Today, the birthday of Abraham Lincoln, I am thinking about tiny microbes, too small to see, the good ones and the bad ones that keep us well or kill us.
When he was delivering his memorable Gettysburg Address, President Lincoln was not only feeling ill; he was coming down with smallpox, if history is correct. He survived, but about one third of smallpox victims in the U.S. in the 1800s died, as did his brother Robert.
In Europe, one of every seven childhood fatalities was then being caused by this disease. When we visit old cemeteries and see headstones with names of entire families and dates within a few days of each other, we should remember how many resulted from diseases that we seldom think about today.
Despite quarantines and other common practices to control diseases, many efforts were futile, but Edward Jenner tried vaccination in the 1700s, and by the time I was a child, smallpox vaccinations had become mandatory in this country. Kids my age have scars on the upper arm or thigh to help explain why they are alive.
Eradicating that terrible disease worldwide required a full-scale war on it, and I enjoy boasting that one of my college classmates, Dr. Donald A. Henderson, led the team conducting the international effort that wiped out smallpox by 1980. Today billions of younger people have had no experience with smallpox, and neither do they have any immunity to it if it should somehow reappear.
Indians in colonial American died in droves, as native people had no immunity to diseases like smallpox or measles when newcomers arrived on this continent, bringing their germs with them. The battle in the modern world still continues against diseases like TB, measles, and whooping cough, which are on the rise again, while many people, living in denial, refuse to be inoculated.
I remember FDR in his wheelchair and my next door neighborís death from polio, a disease which is still out there among people without vaccinations. A vigorous campaign now is under way to immunize Pakistanís Muslims, but a fanatical leader in Nigeria has opposed vaccination, so polio is spreading there.
This winter flu has been bad on the East Coast and is increasing on its Westward trek. And it will get you if you donít watch out, becauseÖ
(1) People think they are too busy, too smart, or too healthy to need shots, although they can be conveniently obtained in many places and cost little compared with lost work, over-the-counter nostrums, prescriptions, hospitals, or undertakers.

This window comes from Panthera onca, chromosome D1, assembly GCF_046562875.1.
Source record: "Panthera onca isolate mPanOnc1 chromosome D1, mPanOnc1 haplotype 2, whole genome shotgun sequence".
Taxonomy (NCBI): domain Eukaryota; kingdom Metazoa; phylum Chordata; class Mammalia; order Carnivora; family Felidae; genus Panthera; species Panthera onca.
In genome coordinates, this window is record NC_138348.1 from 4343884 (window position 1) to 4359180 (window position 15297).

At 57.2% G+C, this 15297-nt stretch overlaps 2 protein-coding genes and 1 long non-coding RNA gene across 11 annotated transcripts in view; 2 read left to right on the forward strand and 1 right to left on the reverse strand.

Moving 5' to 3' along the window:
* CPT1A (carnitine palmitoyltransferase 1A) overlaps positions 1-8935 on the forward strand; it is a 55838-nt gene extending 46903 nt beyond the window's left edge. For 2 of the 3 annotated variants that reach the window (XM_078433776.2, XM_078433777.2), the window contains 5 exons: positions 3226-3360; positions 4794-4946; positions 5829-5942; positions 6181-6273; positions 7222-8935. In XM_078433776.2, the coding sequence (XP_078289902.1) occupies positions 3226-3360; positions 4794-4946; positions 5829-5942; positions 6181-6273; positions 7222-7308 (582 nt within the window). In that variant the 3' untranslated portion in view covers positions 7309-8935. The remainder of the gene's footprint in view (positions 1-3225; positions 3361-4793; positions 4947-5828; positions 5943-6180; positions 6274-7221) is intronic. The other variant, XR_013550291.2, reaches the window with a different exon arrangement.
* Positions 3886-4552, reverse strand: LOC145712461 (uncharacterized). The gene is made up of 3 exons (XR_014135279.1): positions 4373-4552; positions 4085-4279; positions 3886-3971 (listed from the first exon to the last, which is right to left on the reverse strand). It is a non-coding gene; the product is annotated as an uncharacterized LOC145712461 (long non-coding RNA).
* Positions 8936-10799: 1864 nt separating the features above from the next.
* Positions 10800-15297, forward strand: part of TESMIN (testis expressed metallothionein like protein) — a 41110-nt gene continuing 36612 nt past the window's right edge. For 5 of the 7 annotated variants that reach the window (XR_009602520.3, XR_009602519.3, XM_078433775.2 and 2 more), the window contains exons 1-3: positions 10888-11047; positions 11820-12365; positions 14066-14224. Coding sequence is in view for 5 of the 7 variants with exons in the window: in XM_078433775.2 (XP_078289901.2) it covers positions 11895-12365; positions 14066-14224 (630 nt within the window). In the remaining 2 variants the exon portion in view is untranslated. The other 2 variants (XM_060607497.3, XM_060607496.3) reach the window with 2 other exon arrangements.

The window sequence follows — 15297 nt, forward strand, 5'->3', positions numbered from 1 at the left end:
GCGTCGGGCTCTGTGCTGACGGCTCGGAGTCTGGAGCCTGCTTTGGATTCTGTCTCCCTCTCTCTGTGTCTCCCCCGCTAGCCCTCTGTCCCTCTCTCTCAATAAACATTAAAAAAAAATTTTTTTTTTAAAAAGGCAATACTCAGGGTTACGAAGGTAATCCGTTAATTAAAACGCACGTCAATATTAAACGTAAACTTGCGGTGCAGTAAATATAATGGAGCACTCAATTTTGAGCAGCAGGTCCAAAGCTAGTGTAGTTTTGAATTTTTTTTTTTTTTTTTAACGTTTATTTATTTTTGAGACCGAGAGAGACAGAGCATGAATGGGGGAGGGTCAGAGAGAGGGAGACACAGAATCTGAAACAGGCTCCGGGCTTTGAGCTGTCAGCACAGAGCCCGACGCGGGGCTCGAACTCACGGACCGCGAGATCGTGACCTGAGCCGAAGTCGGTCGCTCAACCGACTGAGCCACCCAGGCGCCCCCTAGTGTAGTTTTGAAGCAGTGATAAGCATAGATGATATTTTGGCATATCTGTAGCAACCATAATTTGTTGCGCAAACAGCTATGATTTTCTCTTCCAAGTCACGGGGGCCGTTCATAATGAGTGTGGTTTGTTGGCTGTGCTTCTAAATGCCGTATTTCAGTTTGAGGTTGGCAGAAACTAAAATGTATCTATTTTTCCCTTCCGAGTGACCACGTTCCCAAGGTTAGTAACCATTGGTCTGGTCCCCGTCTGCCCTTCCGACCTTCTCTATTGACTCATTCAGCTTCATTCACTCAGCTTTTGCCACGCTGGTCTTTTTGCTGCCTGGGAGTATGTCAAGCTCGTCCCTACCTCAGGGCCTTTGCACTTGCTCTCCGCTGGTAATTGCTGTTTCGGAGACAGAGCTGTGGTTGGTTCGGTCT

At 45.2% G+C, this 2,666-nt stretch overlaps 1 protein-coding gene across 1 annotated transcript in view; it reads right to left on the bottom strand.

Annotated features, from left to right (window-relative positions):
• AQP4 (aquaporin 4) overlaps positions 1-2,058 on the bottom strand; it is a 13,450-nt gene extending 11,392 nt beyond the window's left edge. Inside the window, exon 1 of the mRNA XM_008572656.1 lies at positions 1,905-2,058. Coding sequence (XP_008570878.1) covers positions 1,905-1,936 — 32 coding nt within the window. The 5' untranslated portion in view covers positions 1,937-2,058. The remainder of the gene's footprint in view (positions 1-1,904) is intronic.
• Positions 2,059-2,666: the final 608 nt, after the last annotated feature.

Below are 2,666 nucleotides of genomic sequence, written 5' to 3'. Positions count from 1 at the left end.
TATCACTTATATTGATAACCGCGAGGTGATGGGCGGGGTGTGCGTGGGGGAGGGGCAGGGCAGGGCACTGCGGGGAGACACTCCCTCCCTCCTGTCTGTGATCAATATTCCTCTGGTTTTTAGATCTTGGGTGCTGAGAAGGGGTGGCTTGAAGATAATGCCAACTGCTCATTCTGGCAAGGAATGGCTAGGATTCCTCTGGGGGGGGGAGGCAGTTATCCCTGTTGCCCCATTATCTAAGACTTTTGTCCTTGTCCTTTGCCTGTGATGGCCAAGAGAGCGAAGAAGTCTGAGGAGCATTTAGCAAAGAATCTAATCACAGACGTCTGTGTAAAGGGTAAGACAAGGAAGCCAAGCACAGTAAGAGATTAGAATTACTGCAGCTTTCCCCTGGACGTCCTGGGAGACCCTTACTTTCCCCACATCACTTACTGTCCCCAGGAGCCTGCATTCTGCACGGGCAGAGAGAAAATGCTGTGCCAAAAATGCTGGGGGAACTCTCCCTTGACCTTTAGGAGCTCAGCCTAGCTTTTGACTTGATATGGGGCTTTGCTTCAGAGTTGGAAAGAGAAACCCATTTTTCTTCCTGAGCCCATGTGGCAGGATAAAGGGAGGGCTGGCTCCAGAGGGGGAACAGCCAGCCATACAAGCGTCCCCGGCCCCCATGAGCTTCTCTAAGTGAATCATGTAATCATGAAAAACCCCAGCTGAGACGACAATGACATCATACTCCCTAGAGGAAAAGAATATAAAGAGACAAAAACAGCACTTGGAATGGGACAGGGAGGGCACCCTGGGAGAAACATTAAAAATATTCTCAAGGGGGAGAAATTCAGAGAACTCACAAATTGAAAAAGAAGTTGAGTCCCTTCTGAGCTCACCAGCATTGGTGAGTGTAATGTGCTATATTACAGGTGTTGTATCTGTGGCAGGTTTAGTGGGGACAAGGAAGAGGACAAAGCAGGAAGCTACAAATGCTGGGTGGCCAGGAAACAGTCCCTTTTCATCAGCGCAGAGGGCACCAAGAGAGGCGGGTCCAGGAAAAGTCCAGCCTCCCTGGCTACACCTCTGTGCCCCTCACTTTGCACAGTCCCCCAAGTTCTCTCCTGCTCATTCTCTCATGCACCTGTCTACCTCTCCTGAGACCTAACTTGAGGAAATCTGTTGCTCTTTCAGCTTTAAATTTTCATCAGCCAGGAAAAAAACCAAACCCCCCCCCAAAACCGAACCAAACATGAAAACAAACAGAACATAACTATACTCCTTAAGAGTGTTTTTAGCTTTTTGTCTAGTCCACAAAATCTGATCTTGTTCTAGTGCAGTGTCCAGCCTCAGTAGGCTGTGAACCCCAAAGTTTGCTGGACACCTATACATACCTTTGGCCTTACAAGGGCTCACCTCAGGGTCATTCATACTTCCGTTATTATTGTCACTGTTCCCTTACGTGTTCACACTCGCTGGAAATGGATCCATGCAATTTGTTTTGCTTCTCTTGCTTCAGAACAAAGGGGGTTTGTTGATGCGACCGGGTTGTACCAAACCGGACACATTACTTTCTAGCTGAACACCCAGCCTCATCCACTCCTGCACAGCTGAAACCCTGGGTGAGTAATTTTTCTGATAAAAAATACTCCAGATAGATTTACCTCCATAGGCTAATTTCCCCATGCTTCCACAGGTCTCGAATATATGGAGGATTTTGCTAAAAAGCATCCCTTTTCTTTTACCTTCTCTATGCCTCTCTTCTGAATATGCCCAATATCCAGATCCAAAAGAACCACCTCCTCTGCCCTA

(2) Sick people spread germs among healthy people. Who knows whether the guy grilling your burger is sick and working anyway because he has no paid sick leave? Did someone sneeze on the buffet at your Super Bowl party?
(3) Cleanliness is next to godliness, and sometimes even better. Avoid crowds and donít shake hands with anyone ó not even with your pastor or visiting dignitaries. Wash your hands frequently with soap. Also, wash fresh veggies and fruit carefully with well-diluted solutions of peroxide and vinegar or with a couple of drops of Clorox in the water, the way kids in the Peace Corps or expatriates like me did to stay well when far from home. (See the Internet for instructions.)
(4) Although a small minority of the population truly has genuine health-related reasons to not be inoculated, donít rely on something that Mom, a friend, or your guru said. Ask your MD or read reliable public information about inoculations, because advice or your own condition may have changed now.
(5) Flu microbes constantly mutate, and their sources also change, so flu shots must be reformulated every year, requiring a new shot. The pandemic of Spanish flu, which killed more people in 1918-1919 than the First World War did, was not the same as Asian flu which mutated into Hong Kong flu or swine flu or other varieties before, between, or afterward.
Germs and diseases have no respect for outmoded notions about the world we live in. Be glad that we have the CDC and scientists with expert training, talent, and resources, who work constantly to stay one step ahead of next yearís assault by microbes.